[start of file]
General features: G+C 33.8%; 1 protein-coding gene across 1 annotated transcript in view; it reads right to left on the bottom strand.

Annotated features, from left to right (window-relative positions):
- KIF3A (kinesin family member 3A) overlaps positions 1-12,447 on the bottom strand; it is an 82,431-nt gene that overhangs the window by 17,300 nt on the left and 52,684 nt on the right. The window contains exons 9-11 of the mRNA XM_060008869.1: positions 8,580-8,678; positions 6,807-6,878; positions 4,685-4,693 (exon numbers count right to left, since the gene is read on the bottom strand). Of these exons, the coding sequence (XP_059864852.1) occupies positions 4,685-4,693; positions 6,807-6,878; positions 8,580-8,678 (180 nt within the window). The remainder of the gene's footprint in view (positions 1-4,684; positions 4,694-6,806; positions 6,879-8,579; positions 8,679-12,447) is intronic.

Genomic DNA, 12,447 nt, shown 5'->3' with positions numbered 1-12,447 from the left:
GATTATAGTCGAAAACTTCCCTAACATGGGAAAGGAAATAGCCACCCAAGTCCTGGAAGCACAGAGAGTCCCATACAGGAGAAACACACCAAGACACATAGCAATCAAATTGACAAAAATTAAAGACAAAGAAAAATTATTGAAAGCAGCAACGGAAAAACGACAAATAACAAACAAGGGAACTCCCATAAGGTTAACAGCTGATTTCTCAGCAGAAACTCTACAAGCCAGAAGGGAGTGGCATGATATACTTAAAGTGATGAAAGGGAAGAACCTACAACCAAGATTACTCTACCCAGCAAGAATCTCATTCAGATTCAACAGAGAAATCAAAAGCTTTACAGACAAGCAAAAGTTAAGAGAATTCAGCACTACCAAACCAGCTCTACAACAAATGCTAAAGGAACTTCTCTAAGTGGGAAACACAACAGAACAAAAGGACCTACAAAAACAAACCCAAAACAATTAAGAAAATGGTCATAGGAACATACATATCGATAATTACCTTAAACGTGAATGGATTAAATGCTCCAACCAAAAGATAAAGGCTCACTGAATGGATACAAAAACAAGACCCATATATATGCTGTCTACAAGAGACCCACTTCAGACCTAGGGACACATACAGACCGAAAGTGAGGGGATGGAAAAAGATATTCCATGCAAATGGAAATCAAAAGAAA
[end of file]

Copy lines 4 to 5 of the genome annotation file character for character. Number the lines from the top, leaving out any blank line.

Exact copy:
Genomic DNA, 12,447 nt, shown 5'->3' with positions numbered 1-12,447 from the left:
GATTATAGTCGAAAACTTCCCTAACATGGGAAAGGAAATAGCCACCCAAGTCCTGGAAGCACAGAGAGTCCCATACAGGAGAAACACACCAAGACACATAGCAATCAAATTGACAAAAATTAAAGACAAAGAAAAATTATTGAAAGCAGCAACGGAAAAACGACAAATAACAAACAAGGGAACTCCCATAAGGTTAACAGCTGATTTCTCAGCAGAAACTCTACAAGCCAGAAGGGAGTGGCATGATATACTTAAAGTGATGAAAGGGAAGAACCTACAACCAAGATTACTCTACCCAGCAAGAATCTCATTCAGATTCAACAGAGAAATCAAAAGCTTTACAGACAAGCAAAAGTTAAGAGAATTCAGCACTACCAAACCAGCTCTACAACAAATGCTAAAGGAACTTCTCTAAGTGGGAAACACAACAGAACAAAAGGACCTACAAAAACAAACCCAAAACAATTAAGAAAATGGTCATAGGAACATACATATCGATAATTACCTTAAACGTGAATGGATTAAATGCTCCAACCAAAAGATAAAGGCTCACTGAATGGATACAAAAACAAGACCCATATATATGCTGTCTACAAGAGACCCACTTCAGACCTAGGGACACATACAGACCGAAAGTGAGGGGATGGAAAAAGATATTCCATGCAAATGGAAATCAAAAGAAA